The Santa Clara de Uchunya community has lived in a remote section of the Peruvian Amazon for generations, relying on the forest for hunting, fishing and natural resources. But in 2014, someone started cutting down large sections of their ancestral lands. They've been struggling for their land rights ever since.
Eager to extract natural resources, governments and corporations are increasingly snatching land from indigenous groups. But these communities aren't standing by idly—they're mapping territory borders, protesting and even litigating to protect their land and resources.
A new sugarcane plantation forced 600 Cambodian families off their land. Many lost all their belongings, and parents, unable to farm and afford school fees, sent their children to work in Thailand. It's a shocking story, but one that's all too familiar for the 2.5 billion people living on indigenous and community lands.
Advancing women’s land right rights is critical to achieving gender equality. But WRI’s new working paper A Fair Share for Women: Toward More Equitable Land Compensation and Resettlement in Tanzania and Mozambique finds that, despite constitutional commitments to gender equality, governments in Tanzania and Mozambique are not protecting women from harmful commercial land deals. State officials’ failure to close gaps in land laws and overhaul ineffective regulations shortchanges women who receive little to no payment for their families’ land, while attempts to amplify women’s voices in community land decision-making are also falling short.
It’s easy to see which households are connected to the grid, but regulatory commissions and utilities often lack information on supply interruptions, voltage levels or blackouts. It's a big reason so many Kenyans don't have reliable power.
Threats against environmental defenders are rising in Latin America and the Caribbean. An agreement being negotiated this week could protect the region's activists.
New data on the LandMark platform backs up what research already shows: Indigenous Peoples and local communities are some of the best environmental stewards.
World Resources Institute (WRI) is celebrating 35 years of impact at its biennial Courage to Lead dinner honoring Darren Walker, President, Ford Foundation, and Feike Sijbesma, Chairman and CEO, Royal DSM, on Thursday, October 12 at Cipriani 25 Broadway in New York City.
He endured kidnappings, assaults and attacks. But after more than a decade of protests and court battles, Prafulla Samantara stopped an open-pit bauxite mine from threatening India's Dongria Kondh tribe.
Section 1504 of the Dodd-Frank Wall Street Reform and Consumer Protection Act required that oil, natural gas and mineral extraction companies report payments made to foreign governments. Congress and President Trump eliminated it last week.
President Trump’s decision to reinstate a policy prohibiting U.S. funding to international organizations administering or even mentioning abortion will have implications far beyond reproductive health. It will undercut women’s positive contributions to civic engagement and environmental decision-making.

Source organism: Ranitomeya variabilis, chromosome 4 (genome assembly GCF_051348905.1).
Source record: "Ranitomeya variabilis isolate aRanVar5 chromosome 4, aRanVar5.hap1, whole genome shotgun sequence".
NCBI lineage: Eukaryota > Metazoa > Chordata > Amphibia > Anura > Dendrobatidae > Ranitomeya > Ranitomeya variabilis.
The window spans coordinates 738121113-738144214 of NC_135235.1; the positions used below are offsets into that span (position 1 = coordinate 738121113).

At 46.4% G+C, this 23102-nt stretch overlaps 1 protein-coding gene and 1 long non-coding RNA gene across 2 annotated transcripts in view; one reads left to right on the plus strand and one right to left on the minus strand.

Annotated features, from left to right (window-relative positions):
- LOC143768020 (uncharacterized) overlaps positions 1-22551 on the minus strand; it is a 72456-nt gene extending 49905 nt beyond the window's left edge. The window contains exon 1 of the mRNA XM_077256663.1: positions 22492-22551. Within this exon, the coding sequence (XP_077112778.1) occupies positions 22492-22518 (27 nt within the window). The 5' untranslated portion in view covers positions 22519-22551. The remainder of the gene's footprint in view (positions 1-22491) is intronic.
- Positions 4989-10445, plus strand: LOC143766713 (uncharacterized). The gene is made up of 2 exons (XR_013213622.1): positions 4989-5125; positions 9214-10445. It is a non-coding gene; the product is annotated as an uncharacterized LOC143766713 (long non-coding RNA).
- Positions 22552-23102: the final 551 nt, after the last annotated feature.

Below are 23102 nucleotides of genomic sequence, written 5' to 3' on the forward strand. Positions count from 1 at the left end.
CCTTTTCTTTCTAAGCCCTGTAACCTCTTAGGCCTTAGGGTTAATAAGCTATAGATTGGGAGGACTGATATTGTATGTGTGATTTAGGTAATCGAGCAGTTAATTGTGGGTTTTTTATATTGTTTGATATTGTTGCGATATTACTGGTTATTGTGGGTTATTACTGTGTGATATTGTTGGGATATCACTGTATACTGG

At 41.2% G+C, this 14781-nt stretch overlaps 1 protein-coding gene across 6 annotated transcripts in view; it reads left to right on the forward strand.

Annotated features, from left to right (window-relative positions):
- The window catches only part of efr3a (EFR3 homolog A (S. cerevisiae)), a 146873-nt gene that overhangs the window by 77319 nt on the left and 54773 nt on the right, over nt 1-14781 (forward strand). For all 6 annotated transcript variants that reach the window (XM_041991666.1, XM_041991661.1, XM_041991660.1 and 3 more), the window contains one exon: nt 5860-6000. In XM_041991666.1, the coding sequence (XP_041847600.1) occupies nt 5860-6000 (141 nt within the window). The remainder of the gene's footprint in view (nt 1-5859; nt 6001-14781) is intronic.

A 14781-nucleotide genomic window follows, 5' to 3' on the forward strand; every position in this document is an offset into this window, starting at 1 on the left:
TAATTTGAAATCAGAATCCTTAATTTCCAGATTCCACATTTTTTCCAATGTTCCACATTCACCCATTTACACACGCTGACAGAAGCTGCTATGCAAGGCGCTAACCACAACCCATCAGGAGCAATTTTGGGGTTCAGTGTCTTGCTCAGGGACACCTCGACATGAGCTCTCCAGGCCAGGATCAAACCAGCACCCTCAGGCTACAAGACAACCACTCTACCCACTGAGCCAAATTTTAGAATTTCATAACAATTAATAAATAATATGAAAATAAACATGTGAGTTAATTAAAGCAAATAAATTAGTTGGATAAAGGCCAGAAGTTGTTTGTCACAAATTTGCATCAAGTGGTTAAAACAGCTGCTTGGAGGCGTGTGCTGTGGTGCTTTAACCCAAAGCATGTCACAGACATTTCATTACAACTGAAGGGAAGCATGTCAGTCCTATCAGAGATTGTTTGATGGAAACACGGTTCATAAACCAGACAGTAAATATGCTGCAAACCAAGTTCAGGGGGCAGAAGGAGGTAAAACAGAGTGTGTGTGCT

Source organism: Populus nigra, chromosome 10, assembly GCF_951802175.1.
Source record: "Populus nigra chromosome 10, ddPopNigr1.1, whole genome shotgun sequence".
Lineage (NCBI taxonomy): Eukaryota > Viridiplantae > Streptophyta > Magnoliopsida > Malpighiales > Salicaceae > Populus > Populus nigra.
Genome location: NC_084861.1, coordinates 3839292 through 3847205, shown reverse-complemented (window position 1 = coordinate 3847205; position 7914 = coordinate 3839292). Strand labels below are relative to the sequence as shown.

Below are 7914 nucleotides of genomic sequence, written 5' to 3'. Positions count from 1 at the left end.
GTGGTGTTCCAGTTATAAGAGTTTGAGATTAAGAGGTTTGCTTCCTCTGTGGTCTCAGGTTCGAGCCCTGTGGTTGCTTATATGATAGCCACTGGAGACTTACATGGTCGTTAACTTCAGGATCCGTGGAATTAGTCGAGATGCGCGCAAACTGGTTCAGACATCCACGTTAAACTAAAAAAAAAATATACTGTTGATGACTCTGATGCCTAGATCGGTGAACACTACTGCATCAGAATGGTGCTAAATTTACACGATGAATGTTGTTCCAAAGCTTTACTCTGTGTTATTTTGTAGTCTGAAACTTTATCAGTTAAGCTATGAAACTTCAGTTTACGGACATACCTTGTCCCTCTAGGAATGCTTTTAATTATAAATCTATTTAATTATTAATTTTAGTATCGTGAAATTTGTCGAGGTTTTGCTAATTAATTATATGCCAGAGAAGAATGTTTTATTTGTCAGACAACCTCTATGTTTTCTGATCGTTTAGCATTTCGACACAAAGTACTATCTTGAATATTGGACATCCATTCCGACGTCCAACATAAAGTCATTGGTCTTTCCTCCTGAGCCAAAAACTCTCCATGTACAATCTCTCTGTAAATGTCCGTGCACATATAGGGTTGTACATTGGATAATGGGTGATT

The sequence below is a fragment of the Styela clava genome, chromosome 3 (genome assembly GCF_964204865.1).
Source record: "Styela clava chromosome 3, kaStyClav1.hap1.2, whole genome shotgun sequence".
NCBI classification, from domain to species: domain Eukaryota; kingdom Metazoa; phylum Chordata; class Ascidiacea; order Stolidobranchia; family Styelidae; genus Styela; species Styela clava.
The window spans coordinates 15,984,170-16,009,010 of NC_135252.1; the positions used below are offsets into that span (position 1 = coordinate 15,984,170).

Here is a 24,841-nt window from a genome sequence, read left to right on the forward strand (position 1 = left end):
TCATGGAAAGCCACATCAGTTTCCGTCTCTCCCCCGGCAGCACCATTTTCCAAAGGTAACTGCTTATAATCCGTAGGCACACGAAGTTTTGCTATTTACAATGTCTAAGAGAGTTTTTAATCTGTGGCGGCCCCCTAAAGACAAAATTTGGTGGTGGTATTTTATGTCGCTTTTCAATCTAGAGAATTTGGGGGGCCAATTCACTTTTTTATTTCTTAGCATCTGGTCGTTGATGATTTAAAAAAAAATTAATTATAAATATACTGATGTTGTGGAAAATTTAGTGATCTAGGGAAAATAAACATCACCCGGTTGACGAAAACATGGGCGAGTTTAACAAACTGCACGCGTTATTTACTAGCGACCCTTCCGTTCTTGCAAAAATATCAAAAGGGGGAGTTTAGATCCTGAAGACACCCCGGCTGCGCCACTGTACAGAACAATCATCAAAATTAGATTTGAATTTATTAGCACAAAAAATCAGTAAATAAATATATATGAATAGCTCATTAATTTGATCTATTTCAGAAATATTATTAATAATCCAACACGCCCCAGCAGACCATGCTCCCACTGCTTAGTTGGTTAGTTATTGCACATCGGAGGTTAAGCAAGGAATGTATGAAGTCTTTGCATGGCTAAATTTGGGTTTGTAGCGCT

Recent actions from the Trump administration could not only undermine the government's ability to protect the environment and public health, they erode the foundations of good governance.
Grappling with Brazil's longest recession since the 1930s, government officials are under enormous pressure to combat rising unemployment, address corruption and control inflation. Yet two recent bills designed to solve the problem are misguided attempts that could degrade the environment, diminish human rights and hurt the economy.
The goal of the recent Open Government Partnership Global Summit was to highlight the crucial role of open government as a countervailing force to the rise of various forms of nationalism and populism. Although open government alone can’t solve this and other global challenges such as extreme poverty, climate change and mass migration, these problems can’t be solved without greater transparency and civic participation.
A recent summit in Paris brought together heads of state, government officials and civil society leaders to discuss the future of open government. Three key messages emerged.
The Open Government Partnership's Subnational Government Pilot Program supports 15 pioneer local governments as they implement plans to strengthen transparency, access to open data, public engagement and accountability systems.
The climate and open government communities have historically worked in silos. That arrangement can't continue if countries are to successfully implement their national climate plans under the Paris Agreement.
A new report shows that forests managed by Indigenous Peoples and communities hold about one-quarter of the world's tropical aboveground carbon.
Indigenous Peoples and other communities rely on their collectively held lands for food, water, livelihoods and well-being. Yet around the world, these groups face barriers to legally registering and titling these lands—and it’s getting worse.